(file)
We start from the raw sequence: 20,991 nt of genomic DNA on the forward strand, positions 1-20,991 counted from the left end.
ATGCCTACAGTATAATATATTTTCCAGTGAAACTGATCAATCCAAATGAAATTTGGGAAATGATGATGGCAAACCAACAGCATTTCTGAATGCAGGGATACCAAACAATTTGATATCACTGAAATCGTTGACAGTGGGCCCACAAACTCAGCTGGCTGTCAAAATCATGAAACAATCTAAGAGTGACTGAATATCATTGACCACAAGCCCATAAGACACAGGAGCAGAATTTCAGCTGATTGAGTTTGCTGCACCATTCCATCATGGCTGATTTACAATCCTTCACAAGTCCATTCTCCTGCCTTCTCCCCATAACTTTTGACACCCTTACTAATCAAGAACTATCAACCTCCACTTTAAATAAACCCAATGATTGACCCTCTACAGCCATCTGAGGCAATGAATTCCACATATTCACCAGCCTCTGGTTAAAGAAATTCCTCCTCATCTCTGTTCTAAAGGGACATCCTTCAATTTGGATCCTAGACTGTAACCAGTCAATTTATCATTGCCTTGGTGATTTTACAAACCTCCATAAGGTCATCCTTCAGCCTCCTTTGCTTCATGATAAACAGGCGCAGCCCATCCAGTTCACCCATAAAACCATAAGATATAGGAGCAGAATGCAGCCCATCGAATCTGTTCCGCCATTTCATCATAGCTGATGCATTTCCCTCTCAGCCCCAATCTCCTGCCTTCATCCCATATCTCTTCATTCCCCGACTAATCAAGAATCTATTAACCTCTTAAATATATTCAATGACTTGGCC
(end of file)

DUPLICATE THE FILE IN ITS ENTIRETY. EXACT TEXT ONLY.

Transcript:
We start from the raw sequence: 20,991 nt of genomic DNA on the forward strand, positions 1-20,991 counted from the left end.
ATGCCTACAGTATAATATATTTTCCAGTGAAACTGATCAATCCAAATGAAATTTGGGAAATGATGATGGCAAACCAACAGCATTTCTGAATGCAGGGATACCAAACAATTTGATATCACTGAAATCGTTGACAGTGGGCCCACAAACTCAGCTGGCTGTCAAAATCATGAAACAATCTAAGAGTGACTGAATATCATTGACCACAAGCCCATAAGACACAGGAGCAGAATTTCAGCTGATTGAGTTTGCTGCACCATTCCATCATGGCTGATTTACAATCCTTCACAAGTCCATTCTCCTGCCTTCTCCCCATAACTTTTGACACCCTTACTAATCAAGAACTATCAACCTCCACTTTAAATAAACCCAATGATTGACCCTCTACAGCCATCTGAGGCAATGAATTCCACATATTCACCAGCCTCTGGTTAAAGAAATTCCTCCTCATCTCTGTTCTAAAGGGACATCCTTCAATTTGGATCCTAGACTGTAACCAGTCAATTTATCATTGCCTTGGTGATTTTACAAACCTCCATAAGGTCATCCTTCAGCCTCCTTTGCTTCATGATAAACAGGCGCAGCCCATCCAGTTCACCCATAAAACCATAAGATATAGGAGCAGAATGCAGCCCATCGAATCTGTTCCGCCATTTCATCATAGCTGATGCATTTCCCTCTCAGCCCCAATCTCCTGCCTTCATCCCATATCTCTTCATTCCCCGACTAATCAAGAATCTATTAACCTCTTAAATATATTCAATGACTTGGCC